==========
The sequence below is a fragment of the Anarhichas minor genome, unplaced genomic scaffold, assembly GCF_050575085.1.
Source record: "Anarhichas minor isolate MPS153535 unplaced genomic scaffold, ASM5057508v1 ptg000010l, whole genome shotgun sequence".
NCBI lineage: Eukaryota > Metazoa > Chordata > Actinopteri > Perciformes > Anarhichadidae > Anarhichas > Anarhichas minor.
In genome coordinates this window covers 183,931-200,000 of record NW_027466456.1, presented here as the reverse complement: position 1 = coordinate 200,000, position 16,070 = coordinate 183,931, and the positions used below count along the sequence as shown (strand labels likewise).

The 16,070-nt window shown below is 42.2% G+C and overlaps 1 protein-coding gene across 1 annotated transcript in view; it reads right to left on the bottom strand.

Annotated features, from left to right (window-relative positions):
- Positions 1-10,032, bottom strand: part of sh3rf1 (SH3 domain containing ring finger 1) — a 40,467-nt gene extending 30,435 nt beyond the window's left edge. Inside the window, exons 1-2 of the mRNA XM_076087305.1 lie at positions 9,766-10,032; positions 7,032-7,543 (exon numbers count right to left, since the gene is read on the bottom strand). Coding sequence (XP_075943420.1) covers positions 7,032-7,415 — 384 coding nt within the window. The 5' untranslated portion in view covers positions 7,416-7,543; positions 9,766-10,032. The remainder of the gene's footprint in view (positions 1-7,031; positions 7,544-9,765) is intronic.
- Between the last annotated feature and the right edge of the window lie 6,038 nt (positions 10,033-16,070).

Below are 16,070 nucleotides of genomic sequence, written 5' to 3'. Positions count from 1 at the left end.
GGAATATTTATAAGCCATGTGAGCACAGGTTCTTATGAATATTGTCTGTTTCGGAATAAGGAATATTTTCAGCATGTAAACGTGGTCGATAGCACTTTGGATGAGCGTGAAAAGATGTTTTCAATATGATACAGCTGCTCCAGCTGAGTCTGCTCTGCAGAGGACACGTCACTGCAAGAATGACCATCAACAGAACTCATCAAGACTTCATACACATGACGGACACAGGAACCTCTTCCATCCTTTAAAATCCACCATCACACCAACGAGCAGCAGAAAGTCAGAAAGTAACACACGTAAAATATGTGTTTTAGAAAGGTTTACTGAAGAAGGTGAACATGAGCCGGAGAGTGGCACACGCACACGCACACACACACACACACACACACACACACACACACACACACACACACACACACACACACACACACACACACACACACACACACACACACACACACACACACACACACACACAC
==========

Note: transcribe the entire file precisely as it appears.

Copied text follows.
The sequence below is a fragment of the Anarhichas minor genome, unplaced genomic scaffold, assembly GCF_050575085.1.
Source record: "Anarhichas minor isolate MPS153535 unplaced genomic scaffold, ASM5057508v1 ptg000010l, whole genome shotgun sequence".
NCBI lineage: Eukaryota > Metazoa > Chordata > Actinopteri > Perciformes > Anarhichadidae > Anarhichas > Anarhichas minor.
In genome coordinates this window covers 183,931-200,000 of record NW_027466456.1, presented here as the reverse complement: position 1 = coordinate 200,000, position 16,070 = coordinate 183,931, and the positions used below count along the sequence as shown (strand labels likewise).

The 16,070-nt window shown below is 42.2% G+C and overlaps 1 protein-coding gene across 1 annotated transcript in view; it reads right to left on the bottom strand.

Annotated features, from left to right (window-relative positions):
- Positions 1-10,032, bottom strand: part of sh3rf1 (SH3 domain containing ring finger 1) — a 40,467-nt gene extending 30,435 nt beyond the window's left edge. Inside the window, exons 1-2 of the mRNA XM_076087305.1 lie at positions 9,766-10,032; positions 7,032-7,543 (exon numbers count right to left, since the gene is read on the bottom strand). Coding sequence (XP_075943420.1) covers positions 7,032-7,415 — 384 coding nt within the window. The 5' untranslated portion in view covers positions 7,416-7,543; positions 9,766-10,032. The remainder of the gene's footprint in view (positions 1-7,031; positions 7,544-9,765) is intronic.
- Between the last annotated feature and the right edge of the window lie 6,038 nt (positions 10,033-16,070).

Below are 16,070 nucleotides of genomic sequence, written 5' to 3'. Positions count from 1 at the left end.
GGAATATTTATAAGCCATGTGAGCACAGGTTCTTATGAATATTGTCTGTTTCGGAATAAGGAATATTTTCAGCATGTAAACGTGGTCGATAGCACTTTGGATGAGCGTGAAAAGATGTTTTCAATATGATACAGCTGCTCCAGCTGAGTCTGCTCTGCAGAGGACACGTCACTGCAAGAATGACCATCAACAGAACTCATCAAGACTTCATACACATGACGGACACAGGAACCTCTTCCATCCTTTAAAATCCACCATCACACCAACGAGCAGCAGAAAGTCAGAAAGTAACACACGTAAAATATGTGTTTTAGAAAGGTTTACTGAAGAAGGTGAACATGAGCCGGAGAGTGGCACACGCACACGCACACACACACACACACACACACACACACACACACACACACACACACACACACACACACACACACACACACACACACACACACACACACACACACACACACACACACACACAC